At LinuxCon in August, I presented a keynote demo with Diogo Mónica and Marianna Tessel. The goal of the demo was to show that checkpoint and restore of containers can not only be used for the migration of stateful services i.e. stopping the service and moving it, but also for rapid cloning of existing services. Cloning existing services quickly is one way to get an application to scale as demand increases.
The most important problem we had to tackle was cache warming. A cache takes a long time to warm and can hinder the ability to scale out an application horizontally. By cloning an existing cache we do not have to pay the cost to fill it, allowing us to quickly clone our services across multiple containers. You can check out the code on github.
The dolly application had a very standard setup for modern web applications. There was a stateless web frontend that would pull messages out of a local cache on each server and return the message on each request, along with some additional metadata about the frontend that served the request. We used redis as the local cache in the demo, but memcached would have worked too.
Whenever our application is deployed to a new server it will take the frontend a few minutes to warm the cache from the backend. Due to the high load of filling the cache for the frontend and a few carefully crafted
sleep()’s in the code you will see slower response times until the cache is full.
In order to avoid the cost of a slow startup, slow request time, and adding more load to the backend databases as the cache is warming we can use containers with checkpoint/restore via CRIU to checkpoint the redis container(our cache). We then migrate it using rsync, scp, tar, or your choice of file movement tools, then restore the container on the new host.
To achieve this we used runC with criu to run and checkpoint the redis container, then rsync to move the container’s memory, open fds, open connections, and all other runtime information to the new host. We then used runC to restore the container from this persisted state back to a running container.
Steps to replicate
run everything as root and in the same dir!
1. Download a redis image for runC: http://crosbymichael.com/packages/redis-demo.tar.gz
2. Make sure server is setup via: https://github.com/crosbymichael/dolly/blob/master/server.sh
3. Extract the container to a directory as root.
4. Cd into the directory.
5. The first time, run the container as root: type ./runc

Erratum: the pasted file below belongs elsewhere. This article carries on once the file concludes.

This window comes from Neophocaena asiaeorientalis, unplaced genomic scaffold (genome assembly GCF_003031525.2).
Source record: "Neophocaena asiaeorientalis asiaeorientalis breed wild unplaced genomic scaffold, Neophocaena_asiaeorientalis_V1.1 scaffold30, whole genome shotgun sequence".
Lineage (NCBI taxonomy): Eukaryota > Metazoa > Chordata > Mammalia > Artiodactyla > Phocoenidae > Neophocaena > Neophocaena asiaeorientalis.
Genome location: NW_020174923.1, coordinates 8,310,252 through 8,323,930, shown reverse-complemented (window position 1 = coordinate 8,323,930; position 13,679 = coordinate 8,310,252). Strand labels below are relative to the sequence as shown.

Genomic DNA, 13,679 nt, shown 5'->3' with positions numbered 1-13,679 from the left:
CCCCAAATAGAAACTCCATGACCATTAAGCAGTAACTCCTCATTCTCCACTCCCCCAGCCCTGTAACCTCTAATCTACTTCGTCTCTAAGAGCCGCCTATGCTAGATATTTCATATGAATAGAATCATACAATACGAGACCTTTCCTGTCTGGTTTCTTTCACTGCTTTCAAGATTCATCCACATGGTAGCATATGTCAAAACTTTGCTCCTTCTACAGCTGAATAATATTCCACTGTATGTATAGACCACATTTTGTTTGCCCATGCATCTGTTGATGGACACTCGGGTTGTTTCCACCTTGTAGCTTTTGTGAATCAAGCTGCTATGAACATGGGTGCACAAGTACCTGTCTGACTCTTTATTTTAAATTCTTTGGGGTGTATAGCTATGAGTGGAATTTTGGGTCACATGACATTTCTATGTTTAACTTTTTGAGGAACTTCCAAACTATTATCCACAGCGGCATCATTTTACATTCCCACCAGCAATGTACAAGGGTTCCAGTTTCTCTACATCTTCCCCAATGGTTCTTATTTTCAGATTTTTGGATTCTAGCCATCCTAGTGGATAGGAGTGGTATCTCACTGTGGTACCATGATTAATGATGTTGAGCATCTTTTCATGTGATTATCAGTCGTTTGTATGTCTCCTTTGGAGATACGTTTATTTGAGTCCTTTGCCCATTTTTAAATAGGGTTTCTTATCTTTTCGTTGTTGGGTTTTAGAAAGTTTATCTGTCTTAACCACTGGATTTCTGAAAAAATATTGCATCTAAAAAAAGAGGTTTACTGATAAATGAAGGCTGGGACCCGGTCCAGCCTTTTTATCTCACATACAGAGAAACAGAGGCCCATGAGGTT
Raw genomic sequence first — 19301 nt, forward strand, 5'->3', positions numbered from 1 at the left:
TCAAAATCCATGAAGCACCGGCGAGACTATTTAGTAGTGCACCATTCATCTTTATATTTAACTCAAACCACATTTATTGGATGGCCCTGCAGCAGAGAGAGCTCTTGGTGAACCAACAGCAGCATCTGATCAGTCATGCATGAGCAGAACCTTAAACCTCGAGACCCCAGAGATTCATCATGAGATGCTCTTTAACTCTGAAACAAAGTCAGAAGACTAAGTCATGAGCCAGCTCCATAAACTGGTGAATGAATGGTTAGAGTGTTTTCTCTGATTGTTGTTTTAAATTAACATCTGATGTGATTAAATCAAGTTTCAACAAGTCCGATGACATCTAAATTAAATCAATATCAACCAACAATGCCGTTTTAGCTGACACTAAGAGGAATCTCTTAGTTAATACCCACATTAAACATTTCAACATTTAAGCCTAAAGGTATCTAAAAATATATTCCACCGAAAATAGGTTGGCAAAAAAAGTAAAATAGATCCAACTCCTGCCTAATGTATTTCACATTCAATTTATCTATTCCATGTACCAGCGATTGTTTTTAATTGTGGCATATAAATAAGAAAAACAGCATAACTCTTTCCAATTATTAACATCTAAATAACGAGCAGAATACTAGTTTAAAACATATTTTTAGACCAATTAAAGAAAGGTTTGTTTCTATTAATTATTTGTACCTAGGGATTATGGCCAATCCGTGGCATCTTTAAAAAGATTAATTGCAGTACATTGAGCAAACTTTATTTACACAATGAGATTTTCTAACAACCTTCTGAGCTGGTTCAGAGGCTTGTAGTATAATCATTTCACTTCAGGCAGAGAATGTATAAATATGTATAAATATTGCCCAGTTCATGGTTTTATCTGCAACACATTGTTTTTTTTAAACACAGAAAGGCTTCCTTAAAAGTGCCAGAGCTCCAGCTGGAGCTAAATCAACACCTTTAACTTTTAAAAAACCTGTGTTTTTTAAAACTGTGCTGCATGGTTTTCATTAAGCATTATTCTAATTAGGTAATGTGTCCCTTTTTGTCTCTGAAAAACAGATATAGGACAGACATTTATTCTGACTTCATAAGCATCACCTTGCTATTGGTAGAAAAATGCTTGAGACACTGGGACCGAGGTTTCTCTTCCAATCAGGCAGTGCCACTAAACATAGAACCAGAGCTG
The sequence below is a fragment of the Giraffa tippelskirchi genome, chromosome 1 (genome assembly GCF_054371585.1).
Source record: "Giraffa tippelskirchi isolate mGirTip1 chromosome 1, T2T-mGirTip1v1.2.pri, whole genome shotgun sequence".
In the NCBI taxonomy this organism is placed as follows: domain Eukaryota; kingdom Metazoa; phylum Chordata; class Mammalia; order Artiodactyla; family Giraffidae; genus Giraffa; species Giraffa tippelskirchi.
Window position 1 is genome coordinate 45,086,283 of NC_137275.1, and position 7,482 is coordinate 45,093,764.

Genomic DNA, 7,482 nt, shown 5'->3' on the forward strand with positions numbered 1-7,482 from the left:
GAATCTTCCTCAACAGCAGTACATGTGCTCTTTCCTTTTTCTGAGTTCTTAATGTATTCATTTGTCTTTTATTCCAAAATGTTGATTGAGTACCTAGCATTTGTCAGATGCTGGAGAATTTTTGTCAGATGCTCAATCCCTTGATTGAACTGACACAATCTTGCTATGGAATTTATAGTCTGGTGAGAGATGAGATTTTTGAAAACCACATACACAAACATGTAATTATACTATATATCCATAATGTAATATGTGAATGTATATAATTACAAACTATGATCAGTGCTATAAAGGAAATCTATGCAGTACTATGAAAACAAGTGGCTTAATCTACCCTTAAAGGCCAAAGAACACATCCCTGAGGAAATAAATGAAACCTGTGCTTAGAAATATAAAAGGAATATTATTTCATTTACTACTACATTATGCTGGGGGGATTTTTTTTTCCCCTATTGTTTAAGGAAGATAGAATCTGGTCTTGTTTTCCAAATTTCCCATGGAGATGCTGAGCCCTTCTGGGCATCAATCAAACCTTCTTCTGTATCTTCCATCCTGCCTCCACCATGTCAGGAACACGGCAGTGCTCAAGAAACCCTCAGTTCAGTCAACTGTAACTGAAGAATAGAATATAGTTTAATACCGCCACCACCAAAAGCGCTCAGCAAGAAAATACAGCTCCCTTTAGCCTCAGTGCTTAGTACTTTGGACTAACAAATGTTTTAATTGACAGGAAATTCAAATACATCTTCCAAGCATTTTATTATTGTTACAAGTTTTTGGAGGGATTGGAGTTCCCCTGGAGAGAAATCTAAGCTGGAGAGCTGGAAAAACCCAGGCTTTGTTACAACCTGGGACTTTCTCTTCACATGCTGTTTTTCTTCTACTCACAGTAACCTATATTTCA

6. In another terminal,checkpoint the container: run: ./runc checkpoint There is now a ./checkpoint directory in your cwd. You can ls to see what type of things are persisted during a checkpoint. This is the directory that you can move across servers with the live process information and memory.
7. In another terminal>restore the container type: ./runc restore
• You need similar systems to migrate across. Same system specs, cpu instruction sets, etc… Most modern data centers like digitalocean have like hardware and CPUs on their VMs and allow easy migration in a single data center or across data centers.
• Deploy the container root filesystem to all the servers before migration. That way you are not copying the entire container’s root filesystem every time, only the process’s memory. This makes migrations super fast to transfer.
• runC creates and runs the container and provides the interface for checkpoint/restore and criu does the heavy lifting of persisting and restoring the live process state for the container.
• General good software practices go a long way. When designing applications that can work with things being migrated, make sure that they have the ability to reconnect if a connection drops. Using connection pools are a good idea and if the connection to the cache is interrupted then reconnect instead of a hard application failure. Most applications can handle being checkpointed and restored without them knowing what happened but clients of these services should be able to reconnect on network failures.
To get started, check out the code in the github repo.
runC was donated by Docker to the Open Container Initiative, and is an open source project. To learn more about it, check out the github repo. The OCI encourages people to contribute to all its projects, including runC, so please do help build this great tool. Pull requests are always welcome.
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